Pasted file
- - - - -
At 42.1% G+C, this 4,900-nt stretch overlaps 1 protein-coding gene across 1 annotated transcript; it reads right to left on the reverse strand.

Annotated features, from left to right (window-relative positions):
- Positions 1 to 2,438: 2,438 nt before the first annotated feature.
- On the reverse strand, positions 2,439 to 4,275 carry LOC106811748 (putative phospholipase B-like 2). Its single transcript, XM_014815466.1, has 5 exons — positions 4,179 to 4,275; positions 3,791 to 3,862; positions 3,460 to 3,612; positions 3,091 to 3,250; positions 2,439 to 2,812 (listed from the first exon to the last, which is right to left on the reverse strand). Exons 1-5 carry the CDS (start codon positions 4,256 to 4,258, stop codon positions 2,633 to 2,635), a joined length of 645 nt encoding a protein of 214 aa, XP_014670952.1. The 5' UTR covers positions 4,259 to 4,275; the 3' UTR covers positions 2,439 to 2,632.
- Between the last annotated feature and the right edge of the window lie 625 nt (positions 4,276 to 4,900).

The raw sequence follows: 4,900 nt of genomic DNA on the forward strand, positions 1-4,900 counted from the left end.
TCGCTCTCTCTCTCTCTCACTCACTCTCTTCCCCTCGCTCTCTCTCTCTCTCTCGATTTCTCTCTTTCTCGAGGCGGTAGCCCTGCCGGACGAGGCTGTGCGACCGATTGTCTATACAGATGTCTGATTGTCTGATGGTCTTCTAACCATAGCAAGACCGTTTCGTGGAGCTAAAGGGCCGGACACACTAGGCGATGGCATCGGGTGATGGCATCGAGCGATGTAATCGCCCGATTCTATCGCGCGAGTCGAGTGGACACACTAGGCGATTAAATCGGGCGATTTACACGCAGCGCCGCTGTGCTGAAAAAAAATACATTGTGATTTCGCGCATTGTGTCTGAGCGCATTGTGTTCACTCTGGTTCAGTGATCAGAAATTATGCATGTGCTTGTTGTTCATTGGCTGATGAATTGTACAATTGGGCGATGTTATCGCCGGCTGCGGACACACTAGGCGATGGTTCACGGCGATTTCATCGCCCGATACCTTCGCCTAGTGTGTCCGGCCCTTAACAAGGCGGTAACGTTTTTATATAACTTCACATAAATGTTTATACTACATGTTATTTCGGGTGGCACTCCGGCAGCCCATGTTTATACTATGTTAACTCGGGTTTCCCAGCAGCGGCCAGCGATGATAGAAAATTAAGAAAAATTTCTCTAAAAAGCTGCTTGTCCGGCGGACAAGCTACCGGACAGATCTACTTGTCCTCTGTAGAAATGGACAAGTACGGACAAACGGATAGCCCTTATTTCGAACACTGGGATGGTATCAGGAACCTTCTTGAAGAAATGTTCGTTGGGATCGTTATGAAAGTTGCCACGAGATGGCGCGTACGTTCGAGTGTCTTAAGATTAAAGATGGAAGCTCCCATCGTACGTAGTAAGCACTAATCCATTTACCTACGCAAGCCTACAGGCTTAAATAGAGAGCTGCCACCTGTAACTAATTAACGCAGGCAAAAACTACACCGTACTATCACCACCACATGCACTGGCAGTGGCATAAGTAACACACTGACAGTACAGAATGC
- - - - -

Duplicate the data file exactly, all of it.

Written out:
At 42.1% G+C, this 4,900-nt stretch overlaps 1 protein-coding gene across 1 annotated transcript; it reads right to left on the reverse strand.

Annotated features, from left to right (window-relative positions):
- Positions 1 to 2,438: 2,438 nt before the first annotated feature.
- On the reverse strand, positions 2,439 to 4,275 carry LOC106811748 (putative phospholipase B-like 2). Its single transcript, XM_014815466.1, has 5 exons — positions 4,179 to 4,275; positions 3,791 to 3,862; positions 3,460 to 3,612; positions 3,091 to 3,250; positions 2,439 to 2,812 (listed from the first exon to the last, which is right to left on the reverse strand). Exons 1-5 carry the CDS (start codon positions 4,256 to 4,258, stop codon positions 2,633 to 2,635), a joined length of 645 nt encoding a protein of 214 aa, XP_014670952.1. The 5' UTR covers positions 4,259 to 4,275; the 3' UTR covers positions 2,439 to 2,632.
- Between the last annotated feature and the right edge of the window lie 625 nt (positions 4,276 to 4,900).

The raw sequence follows: 4,900 nt of genomic DNA on the forward strand, positions 1-4,900 counted from the left end.
TCGCTCTCTCTCTCTCTCACTCACTCTCTTCCCCTCGCTCTCTCTCTCTCTCTCGATTTCTCTCTTTCTCGAGGCGGTAGCCCTGCCGGACGAGGCTGTGCGACCGATTGTCTATACAGATGTCTGATTGTCTGATGGTCTTCTAACCATAGCAAGACCGTTTCGTGGAGCTAAAGGGCCGGACACACTAGGCGATGGCATCGGGTGATGGCATCGAGCGATGTAATCGCCCGATTCTATCGCGCGAGTCGAGTGGACACACTAGGCGATTAAATCGGGCGATTTACACGCAGCGCCGCTGTGCTGAAAAAAAATACATTGTGATTTCGCGCATTGTGTCTGAGCGCATTGTGTTCACTCTGGTTCAGTGATCAGAAATTATGCATGTGCTTGTTGTTCATTGGCTGATGAATTGTACAATTGGGCGATGTTATCGCCGGCTGCGGACACACTAGGCGATGGTTCACGGCGATTTCATCGCCCGATACCTTCGCCTAGTGTGTCCGGCCCTTAACAAGGCGGTAACGTTTTTATATAACTTCACATAAATGTTTATACTACATGTTATTTCGGGTGGCACTCCGGCAGCCCATGTTTATACTATGTTAACTCGGGTTTCCCAGCAGCGGCCAGCGATGATAGAAAATTAAGAAAAATTTCTCTAAAAAGCTGCTTGTCCGGCGGACAAGCTACCGGACAGATCTACTTGTCCTCTGTAGAAATGGACAAGTACGGACAAACGGATAGCCCTTATTTCGAACACTGGGATGGTATCAGGAACCTTCTTGAAGAAATGTTCGTTGGGATCGTTATGAAAGTTGCCACGAGATGGCGCGTACGTTCGAGTGTCTTAAGATTAAAGATGGAAGCTCCCATCGTACGTAGTAAGCACTAATCCATTTACCTACGCAAGCCTACAGGCTTAAATAGAGAGCTGCCACCTGTAACTAATTAACGCAGGCAAAAACTACACCGTACTATCACCACCACATGCACTGGCAGTGGCATAAGTAACACACTGACAGTACAGAATGC